I am holding a community meeting to present plans for a community garden at the southeast corner of Howard and Ashland (see photo on right courtesy of DNAinfo/Benjamin Woodard). The meeting will be held next Tuesday, October 22nd, 7:00 p.m., at the Willye White Park Fieldhouse, 1610 W. Howard (at Ashland).
The Rogers Park Business Alliancehas teamed up with the Peterson Garden Project to develop the plan (see left), which calls for the temporary use of the two-acre site as a community garden, with 130 to 150 raised garden beds. The garden beds and an heirloom pumpkin patch will occupy the southern two-thirds of the property.
The northern third of the property that fronts Howard Street will be reserved for community functions and events, such as outdoor festivals, farmers’ markets and the like. A stage will be constructed for concerts and theatrical performances.
To view details of the proposed site plan, CLICK HERE, or scroll to the bottom of this email:
The Peterson Garden Project is a volunteer organization committed to teaching people how to grow their own food organically. Community residents are invited to become members of the Peterson Garden Project at $75 a year. Scholarships will be available for low income residents. In return for the dues, members will be given the right to garden on one of the raised beds and enroll in classes on organic gardening taught by the Project’s master gardeners. Applications for membership will be accepted beginning in February.
Plans call for the construction of the raised beds in the spring. The beds will be filled with compost trucked in from other sites to avoid any possibility of contamination. Garden supplies will be purchased with funds raised by grants, sponsorships, plant sales, gifts and memberships.
Events will be held at the garden throughout the growing season, including a “Music and Masters” showcase and a potluck dinner, where gardeners will share the food they have grown in the garden. Peterson Garden Project founder and president, LaManda Joy, sums up her philosophy in one phrase: “Community gardens are 10 percent garden and 90 percent community.”
The property is now owned by the City, which will lease it to the Peterson Garden Project for one dollar a year. The use of the property as a community garden and gathering place is intended to be only temporary until the property can be developed for future commercial and/or residential use.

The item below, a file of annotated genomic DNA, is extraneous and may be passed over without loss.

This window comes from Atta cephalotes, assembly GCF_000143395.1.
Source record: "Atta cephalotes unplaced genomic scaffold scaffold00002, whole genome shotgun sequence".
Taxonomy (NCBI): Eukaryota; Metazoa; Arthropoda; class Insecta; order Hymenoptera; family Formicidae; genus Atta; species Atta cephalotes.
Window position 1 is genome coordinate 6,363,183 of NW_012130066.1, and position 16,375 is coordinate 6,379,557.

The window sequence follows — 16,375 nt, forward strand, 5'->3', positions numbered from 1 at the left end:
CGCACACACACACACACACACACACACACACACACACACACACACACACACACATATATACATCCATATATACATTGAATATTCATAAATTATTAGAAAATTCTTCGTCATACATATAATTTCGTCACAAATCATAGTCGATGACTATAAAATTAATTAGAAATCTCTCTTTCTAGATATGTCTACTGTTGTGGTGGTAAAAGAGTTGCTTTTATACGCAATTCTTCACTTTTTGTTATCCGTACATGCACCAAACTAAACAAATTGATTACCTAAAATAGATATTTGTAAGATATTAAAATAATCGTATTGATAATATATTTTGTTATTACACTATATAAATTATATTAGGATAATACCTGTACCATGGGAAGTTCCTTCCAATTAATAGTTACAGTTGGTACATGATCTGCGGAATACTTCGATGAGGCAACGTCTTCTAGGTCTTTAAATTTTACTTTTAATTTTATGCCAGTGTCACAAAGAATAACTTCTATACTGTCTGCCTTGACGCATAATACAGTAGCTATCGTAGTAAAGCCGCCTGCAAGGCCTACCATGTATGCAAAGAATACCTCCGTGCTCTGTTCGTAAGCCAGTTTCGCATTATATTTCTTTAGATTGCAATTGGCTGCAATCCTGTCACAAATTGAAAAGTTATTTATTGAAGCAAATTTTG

The property was once occupied by the offices and printing plant of Lerner Newspapers. The newspaper chain, which no longer exists, closed the plant in 1989 and moved its offices to the suburbs. The property has lain fallow ever since. The building which housed the printing plant and offices (see photo on left) was demolished in 2006 to make way for a mixed-use condominium, townhome and retail development. However, the development fell victim to the collapse in the real estate market.
The property went into foreclosure and last year I convinced the City to purchase the property from the bank using funds remaining in the Howard Paulina TIF, which expired in December. The contractor for theHoward Street streetscape project recently cleared the land of weeds and placed a chain-link fence around its perimeter in return for the City allowing the contractor to use the property as a staging area during the project’s construction.
At my request, the City plans to issue early next year a Request for Proposals (RFP), inviting potential developers to submit development proposals for the property. If no acceptable proposals are forthcoming, the site will remain a garden until the economy further recovers.
Attend next Tuesday’s meeting to learn more about the Peterson Garden Project and their plans for the Howard/Ashland site.